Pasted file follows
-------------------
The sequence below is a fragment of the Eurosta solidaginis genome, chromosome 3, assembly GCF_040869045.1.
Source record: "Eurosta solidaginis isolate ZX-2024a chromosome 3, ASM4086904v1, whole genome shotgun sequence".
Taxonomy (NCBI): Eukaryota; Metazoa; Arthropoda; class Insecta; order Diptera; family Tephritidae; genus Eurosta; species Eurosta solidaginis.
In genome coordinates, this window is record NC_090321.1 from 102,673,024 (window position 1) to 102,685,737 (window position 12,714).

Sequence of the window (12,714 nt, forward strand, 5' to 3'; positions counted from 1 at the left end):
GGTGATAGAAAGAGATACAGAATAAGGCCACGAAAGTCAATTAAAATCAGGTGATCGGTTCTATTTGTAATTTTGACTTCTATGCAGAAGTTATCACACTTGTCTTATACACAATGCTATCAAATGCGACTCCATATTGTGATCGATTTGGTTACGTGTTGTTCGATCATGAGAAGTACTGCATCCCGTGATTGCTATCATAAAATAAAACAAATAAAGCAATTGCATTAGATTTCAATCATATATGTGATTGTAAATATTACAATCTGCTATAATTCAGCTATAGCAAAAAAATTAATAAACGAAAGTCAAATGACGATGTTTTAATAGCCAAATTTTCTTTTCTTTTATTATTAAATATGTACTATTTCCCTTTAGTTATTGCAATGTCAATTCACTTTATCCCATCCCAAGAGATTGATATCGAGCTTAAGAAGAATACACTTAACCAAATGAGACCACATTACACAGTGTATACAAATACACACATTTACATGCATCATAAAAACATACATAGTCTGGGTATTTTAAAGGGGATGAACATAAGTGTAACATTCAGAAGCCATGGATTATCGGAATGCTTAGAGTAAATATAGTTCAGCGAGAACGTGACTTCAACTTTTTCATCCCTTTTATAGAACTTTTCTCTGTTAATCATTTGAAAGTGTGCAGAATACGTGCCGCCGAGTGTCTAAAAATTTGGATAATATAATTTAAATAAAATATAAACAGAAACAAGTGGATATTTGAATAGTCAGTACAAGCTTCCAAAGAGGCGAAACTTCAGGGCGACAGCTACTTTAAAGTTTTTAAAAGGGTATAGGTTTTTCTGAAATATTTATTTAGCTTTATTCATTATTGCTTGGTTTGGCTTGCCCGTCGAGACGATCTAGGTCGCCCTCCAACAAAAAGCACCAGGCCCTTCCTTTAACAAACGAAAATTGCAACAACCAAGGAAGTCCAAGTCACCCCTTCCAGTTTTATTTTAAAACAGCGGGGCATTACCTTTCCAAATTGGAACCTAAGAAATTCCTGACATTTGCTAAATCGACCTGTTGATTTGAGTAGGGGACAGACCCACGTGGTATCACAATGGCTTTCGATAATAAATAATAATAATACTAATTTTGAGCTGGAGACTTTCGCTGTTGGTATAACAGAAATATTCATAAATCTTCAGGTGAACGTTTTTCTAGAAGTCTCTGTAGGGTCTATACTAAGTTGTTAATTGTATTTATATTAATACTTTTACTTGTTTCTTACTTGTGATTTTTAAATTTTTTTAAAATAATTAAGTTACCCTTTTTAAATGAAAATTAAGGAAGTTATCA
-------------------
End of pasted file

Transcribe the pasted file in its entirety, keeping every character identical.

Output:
The sequence below is a fragment of the Eurosta solidaginis genome, chromosome 3, assembly GCF_040869045.1.
Source record: "Eurosta solidaginis isolate ZX-2024a chromosome 3, ASM4086904v1, whole genome shotgun sequence".
Taxonomy (NCBI): Eukaryota; Metazoa; Arthropoda; class Insecta; order Diptera; family Tephritidae; genus Eurosta; species Eurosta solidaginis.
In genome coordinates, this window is record NC_090321.1 from 102,673,024 (window position 1) to 102,685,737 (window position 12,714).

Sequence of the window (12,714 nt, forward strand, 5' to 3'; positions counted from 1 at the left end):
GGTGATAGAAAGAGATACAGAATAAGGCCACGAAAGTCAATTAAAATCAGGTGATCGGTTCTATTTGTAATTTTGACTTCTATGCAGAAGTTATCACACTTGTCTTATACACAATGCTATCAAATGCGACTCCATATTGTGATCGATTTGGTTACGTGTTGTTCGATCATGAGAAGTACTGCATCCCGTGATTGCTATCATAAAATAAAACAAATAAAGCAATTGCATTAGATTTCAATCATATATGTGATTGTAAATATTACAATCTGCTATAATTCAGCTATAGCAAAAAAATTAATAAACGAAAGTCAAATGACGATGTTTTAATAGCCAAATTTTCTTTTCTTTTATTATTAAATATGTACTATTTCCCTTTAGTTATTGCAATGTCAATTCACTTTATCCCATCCCAAGAGATTGATATCGAGCTTAAGAAGAATACACTTAACCAAATGAGACCACATTACACAGTGTATACAAATACACACATTTACATGCATCATAAAAACATACATAGTCTGGGTATTTTAAAGGGGATGAACATAAGTGTAACATTCAGAAGCCATGGATTATCGGAATGCTTAGAGTAAATATAGTTCAGCGAGAACGTGACTTCAACTTTTTCATCCCTTTTATAGAACTTTTCTCTGTTAATCATTTGAAAGTGTGCAGAATACGTGCCGCCGAGTGTCTAAAAATTTGGATAATATAATTTAAATAAAATATAAACAGAAACAAGTGGATATTTGAATAGTCAGTACAAGCTTCCAAAGAGGCGAAACTTCAGGGCGACAGCTACTTTAAAGTTTTTAAAAGGGTATAGGTTTTTCTGAAATATTTATTTAGCTTTATTCATTATTGCTTGGTTTGGCTTGCCCGTCGAGACGATCTAGGTCGCCCTCCAACAAAAAGCACCAGGCCCTTCCTTTAACAAACGAAAATTGCAACAACCAAGGAAGTCCAAGTCACCCCTTCCAGTTTTATTTTAAAACAGCGGGGCATTACCTTTCCAAATTGGAACCTAAGAAATTCCTGACATTTGCTAAATCGACCTGTTGATTTGAGTAGGGGACAGACCCACGTGGTATCACAATGGCTTTCGATAATAAATAATAATAATACTAATTTTGAGCTGGAGACTTTCGCTGTTGGTATAACAGAAATATTCATAAATCTTCAGGTGAACGTTTTTCTAGAAGTCTCTGTAGGGTCTATACTAAGTTGTTAATTGTATTTATATTAATACTTTTACTTGTTTCTTACTTGTGATTTTTAAATTTTTTTAAAATAATTAAGTTACCCTTTTTAAATGAAAATTAAGGAAGTTATCA